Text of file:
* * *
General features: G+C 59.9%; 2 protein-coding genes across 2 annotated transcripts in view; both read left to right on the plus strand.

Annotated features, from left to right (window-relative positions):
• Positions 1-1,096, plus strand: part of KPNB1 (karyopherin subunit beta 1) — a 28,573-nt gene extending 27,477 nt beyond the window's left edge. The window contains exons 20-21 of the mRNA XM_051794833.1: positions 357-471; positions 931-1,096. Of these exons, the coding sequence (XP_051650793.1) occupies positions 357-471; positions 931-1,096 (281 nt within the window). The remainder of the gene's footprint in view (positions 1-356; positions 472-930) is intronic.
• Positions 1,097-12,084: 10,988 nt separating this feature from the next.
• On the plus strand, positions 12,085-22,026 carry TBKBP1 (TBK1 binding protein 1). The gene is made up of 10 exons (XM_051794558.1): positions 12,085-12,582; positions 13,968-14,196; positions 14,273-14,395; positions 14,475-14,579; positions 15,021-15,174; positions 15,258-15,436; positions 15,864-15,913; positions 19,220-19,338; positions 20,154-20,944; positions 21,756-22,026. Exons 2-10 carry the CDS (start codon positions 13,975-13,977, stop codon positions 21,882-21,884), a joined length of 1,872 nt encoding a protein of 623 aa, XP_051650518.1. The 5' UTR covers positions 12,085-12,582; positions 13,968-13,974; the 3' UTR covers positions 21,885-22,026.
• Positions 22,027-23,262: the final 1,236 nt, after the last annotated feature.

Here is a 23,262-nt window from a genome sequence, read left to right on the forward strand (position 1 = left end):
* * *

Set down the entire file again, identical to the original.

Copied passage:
General features: G+C 59.9%; 2 protein-coding genes across 2 annotated transcripts in view; both read left to right on the plus strand.

Annotated features, from left to right (window-relative positions):
• Positions 1-1,096, plus strand: part of KPNB1 (karyopherin subunit beta 1) — a 28,573-nt gene extending 27,477 nt beyond the window's left edge. The window contains exons 20-21 of the mRNA XM_051794833.1: positions 357-471; positions 931-1,096. Of these exons, the coding sequence (XP_051650793.1) occupies positions 357-471; positions 931-1,096 (281 nt within the window). The remainder of the gene's footprint in view (positions 1-356; positions 472-930) is intronic.
• Positions 1,097-12,084: 10,988 nt separating this feature from the next.
• On the plus strand, positions 12,085-22,026 carry TBKBP1 (TBK1 binding protein 1). The gene is made up of 10 exons (XM_051794558.1): positions 12,085-12,582; positions 13,968-14,196; positions 14,273-14,395; positions 14,475-14,579; positions 15,021-15,174; positions 15,258-15,436; positions 15,864-15,913; positions 19,220-19,338; positions 20,154-20,944; positions 21,756-22,026. Exons 2-10 carry the CDS (start codon positions 13,975-13,977, stop codon positions 21,882-21,884), a joined length of 1,872 nt encoding a protein of 623 aa, XP_051650518.1. The 5' UTR covers positions 12,085-12,582; positions 13,968-13,974; the 3' UTR covers positions 21,885-22,026.
• Positions 22,027-23,262: the final 1,236 nt, after the last annotated feature.

Here is a 23,262-nt window from a genome sequence, read left to right on the forward strand (position 1 = left end):